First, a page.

Summer Road Trip – Arches National Park
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The next stop on our Utah road trip was Arches National Park. After eating an excellent breakfast and filling our water bottles at our B&B (Cali Cochita Bed and and Breakfast), we headed out early in the morning to try and beat the heat and traffic. We had a full day of looking at awesome rocks ahead of us.
There is no accommodation and there are no restaurants in Arches National Park itself. Because of this, we’ve covered the logistics about where to stay and eat in nearby Moab in a previous post. This post will focus on what to do in a full day’s visit to the park. Like Zion, Bryce Canyon and Capitol Reef National Parks, we definitely could have spent longer here. However, as we were on a “sampler” tour of the Utah national parks, we had one full day to see what we could. This was enough to see a good selection of Arches highlights. We also managed to do a few very short hikes, although it was brutally hot, so we didn’t get too ambitious with these.
Here’s what we saw:
We first headed to The Windows area, starting with North and South Windows.
As you can see, we had a perfectly clear blue sky for our visit to Arches National Park. This was great for photography, this is scenery that doesn’t need any help from interesting clouds.
There is an easy one mile loop trail around North and South Windows that is great for even small kids. It gives you a feel for the landscape around all the spectacular rock formations. You can also check out the flora and fauna in the park. We were lucky enough to see a kangaroo rat (right after I told Lachlan not to get his hopes up because they are mostly nocturnal). We also got a very close up view of a desert cottontail rabbit. Lachlan pronounced this “very cute” (not sure if that’s an accurate zoological description).
The next formation we visited was probably the most impressive formation we visited all day – Double Arch. Check out the people in the picture below for scale.
You can climb up to stand underneath and between the two mighty arches. This allows the avid photographer to take artsy, semi-abstract photographs.
Sand Dune Arch
Next we headed north to check out a lesser-known but potentially interesting arch. On the way we stopped at the Salt Valley Overlook to check out a nice view and learn about how all these amazing formations came into being. Spoiler alert – you can check out this video if you want to find out about the park geology before you visit.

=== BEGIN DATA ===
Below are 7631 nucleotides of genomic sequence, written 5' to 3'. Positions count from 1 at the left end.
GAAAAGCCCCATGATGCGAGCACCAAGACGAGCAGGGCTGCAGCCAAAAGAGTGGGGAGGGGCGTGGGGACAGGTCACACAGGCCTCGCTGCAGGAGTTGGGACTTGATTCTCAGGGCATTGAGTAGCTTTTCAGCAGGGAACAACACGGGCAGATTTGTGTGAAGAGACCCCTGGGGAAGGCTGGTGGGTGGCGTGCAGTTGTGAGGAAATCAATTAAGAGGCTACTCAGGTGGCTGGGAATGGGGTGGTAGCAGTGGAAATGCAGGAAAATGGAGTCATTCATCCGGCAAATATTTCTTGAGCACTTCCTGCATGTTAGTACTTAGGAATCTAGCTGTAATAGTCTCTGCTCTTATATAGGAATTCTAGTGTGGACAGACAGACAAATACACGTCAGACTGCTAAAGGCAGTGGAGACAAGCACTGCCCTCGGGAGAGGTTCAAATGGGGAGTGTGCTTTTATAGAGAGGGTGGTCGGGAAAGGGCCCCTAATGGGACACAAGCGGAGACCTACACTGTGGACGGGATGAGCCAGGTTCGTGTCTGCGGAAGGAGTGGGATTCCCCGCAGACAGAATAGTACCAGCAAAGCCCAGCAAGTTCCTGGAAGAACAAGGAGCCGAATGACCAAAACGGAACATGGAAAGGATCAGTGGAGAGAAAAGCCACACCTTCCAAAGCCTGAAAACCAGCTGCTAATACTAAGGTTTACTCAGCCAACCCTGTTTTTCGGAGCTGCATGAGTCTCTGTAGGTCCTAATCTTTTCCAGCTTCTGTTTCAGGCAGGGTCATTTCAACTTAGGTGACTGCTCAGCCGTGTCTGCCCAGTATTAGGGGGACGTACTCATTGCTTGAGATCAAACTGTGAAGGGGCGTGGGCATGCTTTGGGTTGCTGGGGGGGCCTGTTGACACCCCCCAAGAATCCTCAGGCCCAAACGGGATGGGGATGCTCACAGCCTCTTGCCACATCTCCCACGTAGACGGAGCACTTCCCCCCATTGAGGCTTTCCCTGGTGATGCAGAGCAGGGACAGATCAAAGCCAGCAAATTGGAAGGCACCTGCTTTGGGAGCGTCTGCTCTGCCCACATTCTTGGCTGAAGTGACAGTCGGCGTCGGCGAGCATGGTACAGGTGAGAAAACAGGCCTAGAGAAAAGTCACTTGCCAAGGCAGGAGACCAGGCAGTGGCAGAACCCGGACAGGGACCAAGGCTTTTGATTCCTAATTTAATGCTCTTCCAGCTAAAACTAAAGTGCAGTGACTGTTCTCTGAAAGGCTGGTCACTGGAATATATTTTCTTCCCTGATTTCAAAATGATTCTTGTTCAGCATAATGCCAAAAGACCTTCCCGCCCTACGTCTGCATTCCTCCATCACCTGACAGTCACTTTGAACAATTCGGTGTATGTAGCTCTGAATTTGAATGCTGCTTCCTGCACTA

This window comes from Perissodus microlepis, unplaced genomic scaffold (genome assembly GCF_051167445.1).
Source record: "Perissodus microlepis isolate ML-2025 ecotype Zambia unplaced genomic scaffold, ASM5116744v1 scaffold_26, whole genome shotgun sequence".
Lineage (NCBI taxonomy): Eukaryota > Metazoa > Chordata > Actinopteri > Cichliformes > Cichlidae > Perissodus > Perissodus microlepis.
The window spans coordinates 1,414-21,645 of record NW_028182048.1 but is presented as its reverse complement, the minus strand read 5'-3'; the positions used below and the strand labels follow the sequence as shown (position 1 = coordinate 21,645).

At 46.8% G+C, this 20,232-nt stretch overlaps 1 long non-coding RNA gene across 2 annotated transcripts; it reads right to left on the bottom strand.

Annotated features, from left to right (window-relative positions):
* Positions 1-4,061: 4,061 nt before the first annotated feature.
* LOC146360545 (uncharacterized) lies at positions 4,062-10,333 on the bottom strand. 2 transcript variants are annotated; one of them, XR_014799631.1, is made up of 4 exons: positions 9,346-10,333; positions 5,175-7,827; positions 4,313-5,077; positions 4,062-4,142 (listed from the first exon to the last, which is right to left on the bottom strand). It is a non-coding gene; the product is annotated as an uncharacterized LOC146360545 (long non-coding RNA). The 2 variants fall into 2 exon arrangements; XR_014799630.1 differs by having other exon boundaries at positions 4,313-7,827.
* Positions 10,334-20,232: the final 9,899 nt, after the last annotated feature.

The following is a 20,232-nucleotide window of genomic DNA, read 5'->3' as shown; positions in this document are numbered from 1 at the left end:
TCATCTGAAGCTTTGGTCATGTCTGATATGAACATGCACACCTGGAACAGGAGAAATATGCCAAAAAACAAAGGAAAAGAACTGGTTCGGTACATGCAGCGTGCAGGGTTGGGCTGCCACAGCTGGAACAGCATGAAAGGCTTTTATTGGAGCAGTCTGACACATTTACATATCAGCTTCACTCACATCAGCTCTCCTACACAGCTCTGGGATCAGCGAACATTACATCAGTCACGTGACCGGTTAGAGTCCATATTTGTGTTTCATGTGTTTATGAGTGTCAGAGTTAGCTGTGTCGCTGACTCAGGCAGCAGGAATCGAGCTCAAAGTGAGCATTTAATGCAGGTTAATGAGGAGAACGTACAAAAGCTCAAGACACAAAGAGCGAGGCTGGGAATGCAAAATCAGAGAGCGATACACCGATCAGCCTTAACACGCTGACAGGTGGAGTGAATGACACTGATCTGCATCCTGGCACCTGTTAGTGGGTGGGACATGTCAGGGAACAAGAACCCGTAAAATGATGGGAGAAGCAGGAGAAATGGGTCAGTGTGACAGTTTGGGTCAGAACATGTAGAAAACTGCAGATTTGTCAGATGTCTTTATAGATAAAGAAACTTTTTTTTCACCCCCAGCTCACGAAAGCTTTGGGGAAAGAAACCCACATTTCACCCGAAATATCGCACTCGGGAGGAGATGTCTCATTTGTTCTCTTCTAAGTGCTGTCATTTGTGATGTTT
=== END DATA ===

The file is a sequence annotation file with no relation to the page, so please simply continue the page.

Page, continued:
Getting to Sand Dune Arch involves a short (one third of a mile) but very cool hike from the parking area. It’s a fun walk, as you enter between a narrow passage two “fins” to get to the arch itself.
Although not the largest geological feature of Arches National Park, Sandstone Arch is unique because of where it has formed. It’s also interesting because you can see how the arch will eventually break down.
After Sand Dune Arch we were ready for lunch, and a break from the sun. We left the park and headed to The Atomic for some lunch and air conditioning. You can check out this post for our review.
Coming back into the park, our first stop was Park Avenue, an impressive structure that shows that Arches National Park is not just all about arches.
The La Sal Mountains Viewpoint is nearby, with sweeping views to the landscape surrounding the park.
The next stop was one of the most famous landmarks in the park, Balanced Rock.
The statistics on this hunk of rock are impressive – 128 feet (or 39 meters) tall and weighing 3,600 tons (more than 4 million kilograms). It also provides the opportunity for cheesy novelty photos.
Delicate Arch – The Icon of Arches National Park
Probably the most famous feature of Arches National Park (it’s on a lot of the tee shirts and stickers) is Delicate Arch. There’s a three mile hike to get close up to it, but it involves scrambling over open slickrock with no shade, so we weren’t up for it on this occasion. Next time, for sure.
Instead, we took the much shorter hike to the Delicate Arch viewpoint. This gave a good view of the arch and surrounding area, although in the late afternoon we were on the shady side of the arch. Early in the morning would provide better light for photos from this viewpoint.
Our last stop was to see the late afternoon sun lighting up the Fiery Furnace area.
This is a challenging area to hike, you can easily get lost in the maze of rocks. In fact, you are only allowed to enter the area with a permit (after watching an orientation video) or on a ranger-guided hike. We were content to check it out from the viewpoint above, and this was a memorable final stop in our one day self-guided tour of Arches National Park.
Summing Up Arches National Park
This is one of my favorite national parks. I had been here before several years earlier, and I enjoyed introducing Heide and Lachlan to such a special place. As you can see from this post it’s possible to see a lot in one day here. However, if you have more time, you can do some of the longer hikes to see some of the more remote features. This would also allow you to get away from the crowds – Arches is not a place of solitude in the summer vacation season.
Arches National Park – we will be back again some some day …